How do I get the bread stale for Panzanella ?
Are you channeling your best self with this comment? (If you're not sure, check out our Code of Conduct.)
Just leave it out: a day or two should be sufficient.
The main point of panzanella is to use leftover bread from previous days. It's a way to use something that is no longer enjoyable in its current state.
A lot of peasant cooking is based on the reuse of leftovers. A couple of Italian peasant dishes that use stale bread are ribollita and acqua cotta.
PHIL is a trusted home cook.
peasant food is the best food.
If you are in a hurry and can't wait for your bread to become stale, you can cube it and toss it in the oven on a baking sheet to dry out.
If you can't wait till it goes stale do like ktr says. I like it a little toastier so I hit it on the grill to brown it and dry it up
I find it hilarious, shameful, and more than a little bit sad that some people today must deliberately damage a perfectly good loaf of fresh bread to make these types of dishes.
Oh well, not how I look to treat ingredients, but different strokes for different folks.
Trena is a trusted source on general cooking.
It is a great way to use day old or two day old bread. Sometimes I make croutons on the stove top using butter and olive oil to lightly coat the bread - I find it quite delicious this way too.
why is toasting or grilling bread or making croutons damaging it?
The moist crumb of a fresh loaf of bread is the goal of a bread baker. The loaf will naturally dry out and lose that ephemeral quality within days.
I have no problems toasting, grilling or making croutons out of *OLD* bread. I just think doing this to a *FRESH* loaf is really sad and a bit disrespectful for the bread baker's efforts.
In a way, it's like breaking or cutting up a bunch of long noodles. Someone worked really hard to make those long noodles.
Anyhow, do as you wish.
You pay for your groceries, you get to do anything you want with them, even tossing half of them into the trash uneaten, that's what the average American does.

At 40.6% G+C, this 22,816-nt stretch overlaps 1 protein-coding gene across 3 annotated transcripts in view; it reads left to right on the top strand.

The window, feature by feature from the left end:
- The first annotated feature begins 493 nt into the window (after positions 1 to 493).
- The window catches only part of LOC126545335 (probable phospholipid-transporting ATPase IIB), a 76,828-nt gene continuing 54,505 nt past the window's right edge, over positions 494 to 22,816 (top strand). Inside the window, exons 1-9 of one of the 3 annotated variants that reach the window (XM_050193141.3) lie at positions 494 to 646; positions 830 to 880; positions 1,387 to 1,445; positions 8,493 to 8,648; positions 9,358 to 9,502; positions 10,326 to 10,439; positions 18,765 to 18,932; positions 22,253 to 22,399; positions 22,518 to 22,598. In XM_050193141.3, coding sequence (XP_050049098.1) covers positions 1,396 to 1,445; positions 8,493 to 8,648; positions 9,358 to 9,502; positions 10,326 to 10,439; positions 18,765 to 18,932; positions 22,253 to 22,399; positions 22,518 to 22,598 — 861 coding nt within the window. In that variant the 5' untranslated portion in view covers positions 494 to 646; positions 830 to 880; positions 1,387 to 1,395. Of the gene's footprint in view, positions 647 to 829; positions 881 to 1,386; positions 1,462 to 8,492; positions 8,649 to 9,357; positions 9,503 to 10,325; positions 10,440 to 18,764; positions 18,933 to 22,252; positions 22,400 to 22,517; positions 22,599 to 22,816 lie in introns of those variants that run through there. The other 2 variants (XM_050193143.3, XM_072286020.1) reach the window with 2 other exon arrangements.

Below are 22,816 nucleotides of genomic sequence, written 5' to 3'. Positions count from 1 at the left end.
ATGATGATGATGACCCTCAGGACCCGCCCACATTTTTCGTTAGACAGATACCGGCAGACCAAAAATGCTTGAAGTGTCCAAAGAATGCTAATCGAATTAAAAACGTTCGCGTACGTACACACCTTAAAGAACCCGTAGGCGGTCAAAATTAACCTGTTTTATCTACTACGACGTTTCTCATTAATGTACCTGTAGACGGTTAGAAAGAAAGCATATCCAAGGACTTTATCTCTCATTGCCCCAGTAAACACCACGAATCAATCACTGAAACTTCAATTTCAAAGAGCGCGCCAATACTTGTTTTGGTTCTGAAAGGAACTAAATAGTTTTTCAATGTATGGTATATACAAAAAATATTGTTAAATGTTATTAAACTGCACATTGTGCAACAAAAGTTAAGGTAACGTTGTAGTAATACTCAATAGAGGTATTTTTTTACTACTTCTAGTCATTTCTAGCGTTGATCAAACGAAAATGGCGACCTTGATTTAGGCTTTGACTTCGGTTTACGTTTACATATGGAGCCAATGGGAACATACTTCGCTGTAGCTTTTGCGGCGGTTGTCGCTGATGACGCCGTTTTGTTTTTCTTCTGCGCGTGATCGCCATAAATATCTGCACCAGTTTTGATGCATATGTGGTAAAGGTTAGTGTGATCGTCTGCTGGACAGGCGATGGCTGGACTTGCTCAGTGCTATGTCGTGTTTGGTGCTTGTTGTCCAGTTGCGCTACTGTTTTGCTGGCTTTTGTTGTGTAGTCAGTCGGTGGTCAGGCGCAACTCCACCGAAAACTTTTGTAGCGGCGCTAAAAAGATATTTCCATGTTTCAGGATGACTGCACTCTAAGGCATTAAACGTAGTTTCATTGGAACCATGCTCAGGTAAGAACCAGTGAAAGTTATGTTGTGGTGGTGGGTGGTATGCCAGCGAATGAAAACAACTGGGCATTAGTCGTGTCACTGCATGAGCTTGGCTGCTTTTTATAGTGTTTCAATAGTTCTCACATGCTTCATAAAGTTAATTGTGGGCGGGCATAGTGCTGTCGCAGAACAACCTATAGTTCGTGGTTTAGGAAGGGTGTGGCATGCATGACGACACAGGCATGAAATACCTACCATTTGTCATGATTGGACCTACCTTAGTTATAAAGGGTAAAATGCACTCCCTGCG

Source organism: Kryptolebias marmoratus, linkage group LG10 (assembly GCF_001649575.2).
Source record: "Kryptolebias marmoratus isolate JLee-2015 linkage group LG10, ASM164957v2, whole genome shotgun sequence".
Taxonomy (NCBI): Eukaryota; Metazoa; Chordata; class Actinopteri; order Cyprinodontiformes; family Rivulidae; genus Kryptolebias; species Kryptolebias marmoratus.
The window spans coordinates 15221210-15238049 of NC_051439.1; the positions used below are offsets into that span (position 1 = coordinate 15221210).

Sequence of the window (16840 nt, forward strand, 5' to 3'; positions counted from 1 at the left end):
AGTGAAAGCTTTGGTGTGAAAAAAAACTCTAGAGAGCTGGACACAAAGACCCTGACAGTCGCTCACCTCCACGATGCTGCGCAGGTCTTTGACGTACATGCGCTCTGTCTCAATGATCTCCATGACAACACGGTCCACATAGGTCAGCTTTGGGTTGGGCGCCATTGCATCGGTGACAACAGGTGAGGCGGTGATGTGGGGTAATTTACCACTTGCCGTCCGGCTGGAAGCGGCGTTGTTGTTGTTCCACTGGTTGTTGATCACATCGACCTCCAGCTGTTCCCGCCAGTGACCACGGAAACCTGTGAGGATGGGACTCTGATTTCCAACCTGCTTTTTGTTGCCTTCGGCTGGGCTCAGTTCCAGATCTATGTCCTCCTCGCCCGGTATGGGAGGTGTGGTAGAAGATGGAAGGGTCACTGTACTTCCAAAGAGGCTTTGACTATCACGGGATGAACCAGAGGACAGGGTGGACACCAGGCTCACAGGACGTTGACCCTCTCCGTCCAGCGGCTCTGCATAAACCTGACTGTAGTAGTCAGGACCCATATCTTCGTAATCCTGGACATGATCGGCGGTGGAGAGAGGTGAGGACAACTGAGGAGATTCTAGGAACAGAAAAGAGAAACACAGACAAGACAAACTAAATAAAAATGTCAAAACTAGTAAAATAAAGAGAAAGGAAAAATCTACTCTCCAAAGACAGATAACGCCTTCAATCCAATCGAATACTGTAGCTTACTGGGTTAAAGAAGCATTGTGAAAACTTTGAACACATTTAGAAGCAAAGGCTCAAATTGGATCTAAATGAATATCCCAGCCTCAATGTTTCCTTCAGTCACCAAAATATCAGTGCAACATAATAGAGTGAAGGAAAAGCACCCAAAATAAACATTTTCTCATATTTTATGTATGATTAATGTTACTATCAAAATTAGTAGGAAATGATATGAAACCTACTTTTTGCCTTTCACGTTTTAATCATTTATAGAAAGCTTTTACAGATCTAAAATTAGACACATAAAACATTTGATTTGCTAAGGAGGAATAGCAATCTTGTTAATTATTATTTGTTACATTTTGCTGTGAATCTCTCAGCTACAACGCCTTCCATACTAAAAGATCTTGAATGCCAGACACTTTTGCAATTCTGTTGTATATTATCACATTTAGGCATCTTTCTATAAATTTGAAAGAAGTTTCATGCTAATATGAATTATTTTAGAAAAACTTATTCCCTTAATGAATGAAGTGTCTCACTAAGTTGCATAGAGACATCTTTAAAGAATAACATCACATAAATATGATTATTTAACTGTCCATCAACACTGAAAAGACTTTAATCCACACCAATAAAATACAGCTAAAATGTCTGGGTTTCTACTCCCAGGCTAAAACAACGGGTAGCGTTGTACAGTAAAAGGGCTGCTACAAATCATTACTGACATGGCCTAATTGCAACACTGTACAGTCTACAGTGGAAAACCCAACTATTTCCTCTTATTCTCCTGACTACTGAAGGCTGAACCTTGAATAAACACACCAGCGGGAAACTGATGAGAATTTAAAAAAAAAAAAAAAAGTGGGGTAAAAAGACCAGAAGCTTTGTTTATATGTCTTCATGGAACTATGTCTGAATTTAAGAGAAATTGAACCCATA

I admit that I do not view food the same way as many others here. That's fine, the food that ends up on my table puts a smile on my face.
Making Gaspacho Panzanella, a FOOD 52 recipe. Want to do as much as possible in advance. Suggestions?
I don't see why you can't make it the day before, just add the bread a few minutes before you serve it. I just looked at the recipe https://food52.com/recipes... . Good luck , I'm sure it will be good.
Buy a loaf of crusty bread and eat half. The next day use the day old bread and make this recipe. You should be able to make it with 2 day old bread as well. Perhaps you could use the fresh half loaf with meats, cheeses, pickles and seasonal fruit. This time of year is a great time for a picnic. Enjoy!
Depends on the batch size. The recipe itself calls for half a loaf of (preferably) day old bread.
Buy a loaf, eat some of it. Let it sit out. There's one portion. If you want to make multiples of the original recipe, then buy another loaf, stick the previously purchased now-stale loaf in the freezer, and eat some of the fresh loaf. Repeat until you have enough bread in your freezer.
I always have at least a half a loaf of stale bread for preparations like these, or emergency toast.
If you make the soup base in the morning, pull the stale loaves out of the freezer at the same time, they will defrost in a couple of hours, then proceed with the toasting part shortly before serving.
Please enter a valid email address.
Well played. You deserve a cookie.
Plus, a fresh, spring-y take on cabbage rolls.
A Crazy Cabbage Hack
This Garlic Bread Went to Space
Mediterranean Kitchen Mats in Bold New Patterns
Tempura Fiddleheads with Sriracha Sauce
Off-the-Beaten-Path Picks for Mom